Sarah Ann Gardner Tillman

Published 12:01 am Saturday, November 7, 2015

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March 10, 1922 – Nov. 4, 2015

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NATCHEZ — Services for Sarah Ann Gardner Tillman, 93, of Natchez, who died Wednesday, Nov. 4, 2015, in Natchez after a very brief illness, will be 3 p.m. Sunday at First Presbyterian Church.

Burial will follow at the Natchez City Cemetery under the direction of Laird Funeral Home.

Visitation will be from 2 p.m. until service time Sunday at Stratton Chapel.

Mrs. Tillman was born March 10, 1922, the daughter of James Forrest Gardner and Emma Dinges Gardner.

She grew up on a farm on Happy Valley Road in Rossville, Ga. Sarah was the second of six children and learned while growing up to cook, sew and create with her hands.

In 1945, Sarah graduated from Vanderbilt University with a degree in nursing. While at Vanderbilt, she met Clifford Tillman. They married on Nov. 3, 1944. She and Clifford lived in several different cities during his army service and medical training. Their first child, Linda, was born in 1948. In 1950, they moved back to Nashville, where Randy was born. Clifford completed his residency at Vanderbilt. In the summer of 1951, Sarah and Clifford moved to Natchez, where they lived for the rest of their lives. Her third child, Barry, arrived in 1955. In 1963, her last child, Beth, was born.

During her 64 years in Natchez, Sarah was involved in almost too many activities to name. Among them were the Pilgrimage Garden Club, the William Dunbar Chapter of the Daughters of the American Revolution — where she served as Regent — and the Colonial Dames. As a garden club member, she was horticultural adviser for flower shows, researched historically accurate costumes for the Historic Natchez Tableaux and was chairwoman of the Antiques Forum Bookstore for many years. She also helped manage the King’s Tavern gift shop when King’s Tavern was a garden club property. She went to Natchez Pilgrimage Tours Guide School to learn everything she could about Natchez history. As a tour guide for many years, she shared both her historical knowledge of Natchez and her knowledge of local plants.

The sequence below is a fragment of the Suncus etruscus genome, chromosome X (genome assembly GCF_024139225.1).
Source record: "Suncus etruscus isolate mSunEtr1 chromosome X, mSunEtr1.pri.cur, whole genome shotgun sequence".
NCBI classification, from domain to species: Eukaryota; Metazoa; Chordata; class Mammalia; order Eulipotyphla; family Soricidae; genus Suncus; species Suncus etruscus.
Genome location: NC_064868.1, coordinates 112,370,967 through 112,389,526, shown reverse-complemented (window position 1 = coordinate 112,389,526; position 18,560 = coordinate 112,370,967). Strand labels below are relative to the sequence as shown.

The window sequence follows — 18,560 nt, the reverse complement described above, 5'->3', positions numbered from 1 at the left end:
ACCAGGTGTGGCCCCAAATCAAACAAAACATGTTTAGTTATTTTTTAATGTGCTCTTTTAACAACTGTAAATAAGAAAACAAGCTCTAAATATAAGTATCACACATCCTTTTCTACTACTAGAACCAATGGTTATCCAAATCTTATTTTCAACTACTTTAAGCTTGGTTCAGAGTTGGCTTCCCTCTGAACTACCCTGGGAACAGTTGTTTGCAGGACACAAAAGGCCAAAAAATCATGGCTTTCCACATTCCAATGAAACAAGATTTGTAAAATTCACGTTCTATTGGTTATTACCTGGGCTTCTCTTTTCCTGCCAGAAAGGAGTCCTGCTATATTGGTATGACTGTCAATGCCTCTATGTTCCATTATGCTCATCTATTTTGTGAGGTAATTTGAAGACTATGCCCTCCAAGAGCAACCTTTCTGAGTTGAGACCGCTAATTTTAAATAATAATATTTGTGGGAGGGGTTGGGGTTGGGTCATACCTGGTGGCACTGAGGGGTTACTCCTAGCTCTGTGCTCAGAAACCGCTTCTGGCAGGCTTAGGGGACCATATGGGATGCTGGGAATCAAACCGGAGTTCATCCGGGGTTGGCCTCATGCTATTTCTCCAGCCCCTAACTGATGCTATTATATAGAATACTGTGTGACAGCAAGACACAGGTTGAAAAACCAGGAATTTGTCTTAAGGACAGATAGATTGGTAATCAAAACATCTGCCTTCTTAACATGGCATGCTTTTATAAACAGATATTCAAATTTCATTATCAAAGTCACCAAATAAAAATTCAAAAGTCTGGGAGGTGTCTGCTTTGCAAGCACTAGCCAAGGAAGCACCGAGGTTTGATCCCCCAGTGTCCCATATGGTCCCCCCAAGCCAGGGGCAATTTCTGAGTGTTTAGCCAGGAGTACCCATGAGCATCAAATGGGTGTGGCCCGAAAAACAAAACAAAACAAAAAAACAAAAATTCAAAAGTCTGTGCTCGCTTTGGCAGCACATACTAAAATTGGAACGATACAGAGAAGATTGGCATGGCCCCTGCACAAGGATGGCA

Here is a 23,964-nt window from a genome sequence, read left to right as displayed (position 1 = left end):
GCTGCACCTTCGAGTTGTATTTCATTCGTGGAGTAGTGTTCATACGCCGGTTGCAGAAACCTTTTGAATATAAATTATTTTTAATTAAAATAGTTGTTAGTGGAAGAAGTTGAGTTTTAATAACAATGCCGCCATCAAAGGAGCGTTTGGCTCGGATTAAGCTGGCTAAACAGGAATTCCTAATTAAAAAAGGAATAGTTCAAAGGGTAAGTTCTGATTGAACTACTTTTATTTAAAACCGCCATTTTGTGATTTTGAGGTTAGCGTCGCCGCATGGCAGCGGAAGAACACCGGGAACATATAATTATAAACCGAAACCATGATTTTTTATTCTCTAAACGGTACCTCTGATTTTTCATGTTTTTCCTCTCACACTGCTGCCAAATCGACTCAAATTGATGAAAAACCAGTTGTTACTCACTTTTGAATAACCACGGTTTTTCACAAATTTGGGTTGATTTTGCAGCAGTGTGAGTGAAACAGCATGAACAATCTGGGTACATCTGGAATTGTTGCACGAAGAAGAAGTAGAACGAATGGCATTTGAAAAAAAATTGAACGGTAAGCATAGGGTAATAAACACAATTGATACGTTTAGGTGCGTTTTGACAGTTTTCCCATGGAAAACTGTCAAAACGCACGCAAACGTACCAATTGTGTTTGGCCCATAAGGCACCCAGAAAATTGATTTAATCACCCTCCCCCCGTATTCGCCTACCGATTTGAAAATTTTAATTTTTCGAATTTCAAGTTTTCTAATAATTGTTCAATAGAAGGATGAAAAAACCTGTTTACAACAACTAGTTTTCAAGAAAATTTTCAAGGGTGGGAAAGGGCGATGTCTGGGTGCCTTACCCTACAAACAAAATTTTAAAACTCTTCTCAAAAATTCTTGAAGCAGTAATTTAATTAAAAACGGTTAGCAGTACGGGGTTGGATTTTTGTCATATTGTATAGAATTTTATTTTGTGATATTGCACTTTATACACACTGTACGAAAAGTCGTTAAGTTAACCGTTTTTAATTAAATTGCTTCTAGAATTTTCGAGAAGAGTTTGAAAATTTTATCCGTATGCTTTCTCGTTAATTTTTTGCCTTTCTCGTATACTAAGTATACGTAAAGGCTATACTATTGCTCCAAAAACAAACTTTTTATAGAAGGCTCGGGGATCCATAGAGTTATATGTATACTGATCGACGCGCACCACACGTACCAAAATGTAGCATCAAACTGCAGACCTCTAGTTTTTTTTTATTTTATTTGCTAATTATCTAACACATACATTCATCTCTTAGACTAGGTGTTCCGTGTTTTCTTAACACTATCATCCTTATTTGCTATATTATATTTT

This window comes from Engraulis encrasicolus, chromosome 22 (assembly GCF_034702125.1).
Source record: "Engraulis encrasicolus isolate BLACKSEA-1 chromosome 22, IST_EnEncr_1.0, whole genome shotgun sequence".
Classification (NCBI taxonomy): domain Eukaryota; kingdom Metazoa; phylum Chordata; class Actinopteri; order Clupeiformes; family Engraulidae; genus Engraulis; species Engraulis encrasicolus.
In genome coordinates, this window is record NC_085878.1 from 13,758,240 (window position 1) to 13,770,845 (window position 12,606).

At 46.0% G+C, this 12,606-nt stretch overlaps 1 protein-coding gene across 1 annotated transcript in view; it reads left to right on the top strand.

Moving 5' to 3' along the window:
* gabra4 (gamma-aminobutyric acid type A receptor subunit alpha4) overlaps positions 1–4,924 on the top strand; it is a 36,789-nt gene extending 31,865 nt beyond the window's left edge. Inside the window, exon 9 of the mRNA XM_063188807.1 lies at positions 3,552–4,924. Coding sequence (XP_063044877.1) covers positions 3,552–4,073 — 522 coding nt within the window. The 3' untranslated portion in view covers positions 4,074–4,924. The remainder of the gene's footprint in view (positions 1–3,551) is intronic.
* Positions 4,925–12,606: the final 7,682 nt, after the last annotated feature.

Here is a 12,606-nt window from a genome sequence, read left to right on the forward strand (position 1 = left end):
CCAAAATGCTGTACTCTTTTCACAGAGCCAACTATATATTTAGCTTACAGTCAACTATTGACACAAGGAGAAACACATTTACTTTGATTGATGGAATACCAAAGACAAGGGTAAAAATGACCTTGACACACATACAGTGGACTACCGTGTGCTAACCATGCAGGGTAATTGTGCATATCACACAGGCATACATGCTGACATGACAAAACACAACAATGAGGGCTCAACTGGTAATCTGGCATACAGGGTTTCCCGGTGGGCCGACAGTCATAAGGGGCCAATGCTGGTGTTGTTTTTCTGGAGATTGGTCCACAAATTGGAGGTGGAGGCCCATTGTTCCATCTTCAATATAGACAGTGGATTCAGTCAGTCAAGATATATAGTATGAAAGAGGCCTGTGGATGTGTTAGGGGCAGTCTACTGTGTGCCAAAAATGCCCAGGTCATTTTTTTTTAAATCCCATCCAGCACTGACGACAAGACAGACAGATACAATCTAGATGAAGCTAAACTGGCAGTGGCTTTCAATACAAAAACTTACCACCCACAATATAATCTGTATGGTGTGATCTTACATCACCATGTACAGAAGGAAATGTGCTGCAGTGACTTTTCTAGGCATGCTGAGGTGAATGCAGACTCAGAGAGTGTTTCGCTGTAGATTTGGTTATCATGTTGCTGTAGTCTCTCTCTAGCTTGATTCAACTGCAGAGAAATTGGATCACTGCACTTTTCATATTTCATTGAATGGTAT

She established the Great River Road Crafts Fair in the 1970s, an annual event benefiting Trinity Episcopal Day School. Because of her role with the craft fair, she was asked to help with the founding and organization of the Craftsman’s Guild of Mississippi.

With the Natchez Junior Garden Club, Sarah helped with the original planning and funding of the Avenue of Magnolias. This major project established the planting of magnolia trees along the first five miles of every highway entering the state.

Sarah was a member of the Garden Club of America, and in that role, she photographed the gardens of a number of Natchez antebellum homes. For 12 years, she annually chose one garden, and throughout that year, created a photographic record of the flowers there. Those photographs are housed in the Smithsonian Institute’s Archives of American Gardens. She was asked to help name the streets of the Natchez City Cemetery and endeavored to choose names with historical relevance. She also got a lot of joy from helping to maintain the cemetery roses.

Sarah worked hard in every volunteer job she undertook. At the Grand Village of the Natchez Indians, there is still an exhibit she created on “Indian Uses of Plants for Medicine.” She identified plants on the nature trail there and often volunteered on special days. She was a member of the Audubon Society, served as its president and participated in the annual Christmas bird count with her husband, Clifford.

She was an active member of the First Presbyterian Church where she often sat in the second row. For many years, every Sunday she helped with the flowers in the sanctuary. One of her favorite activities was reading to the children at a preschool at the church where she was likely to show up with a handmade stuffed animal featured in the story.

She valued books and reading and frequently gave her grandchildren books as gifts. She baked her famous raisin bread for all her friends and acquaintances. She loved baking cookies with her grandchildren and great-grandchildren.

She will be greatly missed by everyone who loved her.

Sarah received many awards and recognition for her volunteer work. Among them were Garden Lovers of Natchez, Club Medal of Merit (1984), Zone Horticulture Award (1996), Club Appreciation Award (1998), Club Conservation Award (2002), Club Garden History and Design Award (2006), and Club Photography Award (2012.)

Sarah was preceded in death by her husband, Dr. Clifford Tillman; her parents; two sisters, Mary G. Gamer and Emma “Sudie” G. D’Alessio; and two brothers, James F. Gardner Jr. and an infant brother.

Survivors include four children, Linda Delphine Tillman of Atlanta, Clifford Randolph Tillman and wife, Ann, and Barry Forrest Tillman and wife, Teri, all of Natchez, and Sarah Elizabeth Tillman of Chapel Hill, N.C.; two sisters, Polly G. Henry of Chattanooga, Tenn., and Lucy G. Moore and husband, Sammy, of Anniston, Ala.; sister-in-law, Delphine Tillman Barnett of Charleston, S.C.; 13 grandchildren, Sarah Bycott McCormack, Rebecca Bycott Ramspott, Valerie Bycott Daniel, Catherine Tillman Whalen, Clifford Randolph Tillman Jr., Margaret Tillman Ayres, Rebecca Tillman Jex, Laura Tillman Greer, Rachel Tillman Spiotta, Amanda Tillman Shea, Benjamin Forrest Tillman, Avery Quinn Logan and Clara Ruth Logan; and 18 great-grandchildren.

In lieu of flowers, the family suggests contributions to the National Audubon Society or the American Horticultural Society.

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